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Good Day Traders React to Breaking News

One reason that the stock and securities markets are so volatile is that they respond to news events. Prices reflect information, changing when any little bit of information comes into the market — even if the info is just that someone wants to buy and someone wants to sell right now.

The problem is that sometimes the market participants don’t react in proportion to the news they receive. Good traders have an almost innate ability to discern news that creates a buy from news that creates a sell. Sometimes traders want to go with the market, and sometimes they want to go against it.

If you are a long term investor (versus a day trader), your investments are also affected by news announcements. When this happens, you need to consider how your position — and you — will react.

After all, no matter how long your time horizon and how careful your research, things happen to companies: CEOs have heart attacks, major products are found to be defective, financial statements turn out to be fraudulent, and so on. How are you going to respond?

The first point is that you have to respond. The market doesn’t know your position, and the market doesn’t care. You need to assess the situation and decide what to do. Given the information, is it time to buy, sell, or stay put?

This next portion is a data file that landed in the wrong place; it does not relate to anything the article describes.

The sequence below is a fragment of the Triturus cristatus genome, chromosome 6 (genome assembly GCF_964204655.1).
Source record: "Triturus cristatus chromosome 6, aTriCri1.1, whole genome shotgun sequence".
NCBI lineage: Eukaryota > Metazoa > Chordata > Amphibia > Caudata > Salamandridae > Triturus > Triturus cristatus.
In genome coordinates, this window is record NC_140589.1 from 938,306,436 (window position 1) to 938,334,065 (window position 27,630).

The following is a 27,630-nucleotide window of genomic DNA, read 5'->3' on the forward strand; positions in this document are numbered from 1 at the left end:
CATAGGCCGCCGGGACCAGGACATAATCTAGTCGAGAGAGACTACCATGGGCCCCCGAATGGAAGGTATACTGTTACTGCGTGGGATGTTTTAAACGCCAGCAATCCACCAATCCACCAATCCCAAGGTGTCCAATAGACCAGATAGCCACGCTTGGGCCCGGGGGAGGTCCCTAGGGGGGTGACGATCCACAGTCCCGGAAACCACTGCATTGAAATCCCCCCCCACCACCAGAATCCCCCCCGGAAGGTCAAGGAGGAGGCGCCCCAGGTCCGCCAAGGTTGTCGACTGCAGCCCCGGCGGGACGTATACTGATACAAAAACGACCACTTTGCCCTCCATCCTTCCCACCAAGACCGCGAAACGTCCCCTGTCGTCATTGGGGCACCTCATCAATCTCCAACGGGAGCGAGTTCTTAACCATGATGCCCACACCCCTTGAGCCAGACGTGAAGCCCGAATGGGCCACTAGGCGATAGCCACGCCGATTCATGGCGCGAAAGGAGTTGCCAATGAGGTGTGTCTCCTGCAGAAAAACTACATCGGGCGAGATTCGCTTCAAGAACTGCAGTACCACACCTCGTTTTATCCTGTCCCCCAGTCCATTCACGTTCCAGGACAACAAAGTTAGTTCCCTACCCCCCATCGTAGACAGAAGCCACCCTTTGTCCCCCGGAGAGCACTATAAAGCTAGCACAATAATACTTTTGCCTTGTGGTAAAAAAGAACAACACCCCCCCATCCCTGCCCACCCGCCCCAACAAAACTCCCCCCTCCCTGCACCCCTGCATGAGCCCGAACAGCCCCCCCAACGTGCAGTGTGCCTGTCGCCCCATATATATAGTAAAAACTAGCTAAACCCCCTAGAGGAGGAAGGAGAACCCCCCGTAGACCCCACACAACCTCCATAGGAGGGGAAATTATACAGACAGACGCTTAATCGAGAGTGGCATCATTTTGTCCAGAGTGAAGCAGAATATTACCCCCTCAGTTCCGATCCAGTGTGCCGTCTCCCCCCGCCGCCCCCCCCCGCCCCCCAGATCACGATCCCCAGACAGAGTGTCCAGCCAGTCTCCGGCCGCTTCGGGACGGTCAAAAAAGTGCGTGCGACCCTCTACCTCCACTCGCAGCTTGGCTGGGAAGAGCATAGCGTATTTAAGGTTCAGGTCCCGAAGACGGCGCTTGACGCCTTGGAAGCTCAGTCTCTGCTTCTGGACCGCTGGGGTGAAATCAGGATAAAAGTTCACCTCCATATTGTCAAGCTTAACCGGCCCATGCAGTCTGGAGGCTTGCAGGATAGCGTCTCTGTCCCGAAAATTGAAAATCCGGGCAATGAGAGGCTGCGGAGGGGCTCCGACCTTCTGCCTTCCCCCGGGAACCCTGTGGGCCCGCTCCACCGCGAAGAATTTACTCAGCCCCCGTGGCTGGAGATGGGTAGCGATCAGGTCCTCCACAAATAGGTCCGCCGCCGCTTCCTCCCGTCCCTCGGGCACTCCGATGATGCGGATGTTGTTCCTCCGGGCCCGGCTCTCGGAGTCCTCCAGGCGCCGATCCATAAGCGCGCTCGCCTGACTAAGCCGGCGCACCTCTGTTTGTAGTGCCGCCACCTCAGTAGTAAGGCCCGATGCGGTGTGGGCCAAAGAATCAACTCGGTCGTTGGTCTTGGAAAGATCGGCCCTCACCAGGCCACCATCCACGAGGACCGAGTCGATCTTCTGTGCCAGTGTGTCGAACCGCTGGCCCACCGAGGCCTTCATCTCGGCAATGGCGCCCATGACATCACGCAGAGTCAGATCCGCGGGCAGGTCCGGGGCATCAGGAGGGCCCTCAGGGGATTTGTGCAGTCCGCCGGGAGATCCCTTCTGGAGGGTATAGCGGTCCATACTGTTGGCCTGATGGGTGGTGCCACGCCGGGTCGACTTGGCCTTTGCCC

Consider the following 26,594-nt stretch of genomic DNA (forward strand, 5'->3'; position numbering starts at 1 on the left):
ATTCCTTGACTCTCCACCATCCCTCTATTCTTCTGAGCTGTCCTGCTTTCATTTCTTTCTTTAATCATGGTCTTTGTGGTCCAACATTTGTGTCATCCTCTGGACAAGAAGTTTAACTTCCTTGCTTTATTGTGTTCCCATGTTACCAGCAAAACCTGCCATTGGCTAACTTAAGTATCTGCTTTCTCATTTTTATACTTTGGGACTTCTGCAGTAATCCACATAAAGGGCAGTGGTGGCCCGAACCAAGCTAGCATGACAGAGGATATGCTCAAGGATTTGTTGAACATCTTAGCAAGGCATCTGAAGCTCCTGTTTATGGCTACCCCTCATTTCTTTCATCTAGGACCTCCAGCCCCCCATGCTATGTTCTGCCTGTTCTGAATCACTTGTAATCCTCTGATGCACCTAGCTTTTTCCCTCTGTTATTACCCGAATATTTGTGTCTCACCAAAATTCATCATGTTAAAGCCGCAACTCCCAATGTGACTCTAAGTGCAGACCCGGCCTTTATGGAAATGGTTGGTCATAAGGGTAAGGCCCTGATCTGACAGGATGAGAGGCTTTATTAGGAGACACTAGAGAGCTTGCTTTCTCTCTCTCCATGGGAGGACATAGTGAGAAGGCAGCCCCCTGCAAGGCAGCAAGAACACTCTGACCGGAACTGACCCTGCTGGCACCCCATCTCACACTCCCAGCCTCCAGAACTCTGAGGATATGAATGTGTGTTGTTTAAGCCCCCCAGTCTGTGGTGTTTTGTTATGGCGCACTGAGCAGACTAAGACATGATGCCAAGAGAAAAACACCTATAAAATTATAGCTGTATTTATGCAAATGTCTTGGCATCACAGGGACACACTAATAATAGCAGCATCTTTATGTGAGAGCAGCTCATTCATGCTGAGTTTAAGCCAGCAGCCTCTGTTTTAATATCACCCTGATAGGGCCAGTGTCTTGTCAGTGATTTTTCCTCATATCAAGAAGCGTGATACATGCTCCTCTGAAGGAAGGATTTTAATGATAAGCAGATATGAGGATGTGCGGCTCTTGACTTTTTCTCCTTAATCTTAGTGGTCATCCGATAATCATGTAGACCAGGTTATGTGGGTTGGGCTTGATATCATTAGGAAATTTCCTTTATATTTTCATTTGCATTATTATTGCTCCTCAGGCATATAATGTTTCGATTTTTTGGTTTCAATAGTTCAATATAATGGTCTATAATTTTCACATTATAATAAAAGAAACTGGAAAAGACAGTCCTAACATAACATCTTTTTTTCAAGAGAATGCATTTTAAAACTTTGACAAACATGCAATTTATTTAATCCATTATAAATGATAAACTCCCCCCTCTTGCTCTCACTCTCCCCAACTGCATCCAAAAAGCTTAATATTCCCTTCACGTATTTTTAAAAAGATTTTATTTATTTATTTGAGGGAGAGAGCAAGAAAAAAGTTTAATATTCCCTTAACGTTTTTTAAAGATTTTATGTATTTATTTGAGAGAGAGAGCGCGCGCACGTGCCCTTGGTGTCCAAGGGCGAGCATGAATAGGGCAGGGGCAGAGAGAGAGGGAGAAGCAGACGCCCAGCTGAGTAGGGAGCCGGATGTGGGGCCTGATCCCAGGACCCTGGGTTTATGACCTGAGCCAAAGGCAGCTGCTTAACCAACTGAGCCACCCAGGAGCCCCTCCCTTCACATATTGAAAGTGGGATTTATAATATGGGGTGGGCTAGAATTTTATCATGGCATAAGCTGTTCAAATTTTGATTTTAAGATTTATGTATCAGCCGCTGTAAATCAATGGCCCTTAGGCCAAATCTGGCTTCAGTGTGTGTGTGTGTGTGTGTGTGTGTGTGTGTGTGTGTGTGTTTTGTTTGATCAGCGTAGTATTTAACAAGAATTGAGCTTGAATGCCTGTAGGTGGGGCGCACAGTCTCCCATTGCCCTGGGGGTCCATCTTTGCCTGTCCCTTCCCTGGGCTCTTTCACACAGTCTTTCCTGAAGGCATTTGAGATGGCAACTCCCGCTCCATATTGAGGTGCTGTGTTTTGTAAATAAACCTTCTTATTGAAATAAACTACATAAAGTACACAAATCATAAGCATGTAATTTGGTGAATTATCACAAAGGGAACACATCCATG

Holding your long-term position in the face of long-term news is often okay, but that decision should be an active one, not a fallback. The trick is to be objective, which isn’t easy when real dollars are at stake.

Successful day traders are able to keep their emotions under control and keep the market separate from the rest of their lives. Good investors should be able to do the same.

When evaluating news, day traders look at how the news is different from expectations. Investors can also consider how the news is different relative to the known facts about the company to date. For example, suppose that the Timely Timer Company is expected to report earnings of $0.10 per share. Instead, the news hits the tape saying that earnings will be only $0.05 because of accounting charges.

The trader may see that the earnings are below expectations and short the shares to play on the bad news. The investor may know that the accounting charges were expected and go in and buy more shares while the price is depressed.

The fact that there is a way for a buyer and a seller to match their differing needs is the whole reason that the financial markets exist!

To a day trader, perception is reality. To a keen-eyed investor, the difference between perception and reality may be an opportunity to make money.

Day traders have to think about the psychology of the market because everything moves so quickly. Investors sometimes forget about psychology because they can wait for logic to prevail. When it comes time to place a buy or sell order, however, understanding the psychological climate that day can give the investor a price advantage, and every bit of profit improvement goes straight to the bottom line.

Day traders keep their sanity by closing out positions at the end of the day so that they can get on with their lives until the next market opens. Investors, on the other hand, may want to know what’s happening to their positions at other times.

Many brokerage firms offer mobile phone alert services, which are a terrible idea for a day trader but may not be a bad idea for an investor.

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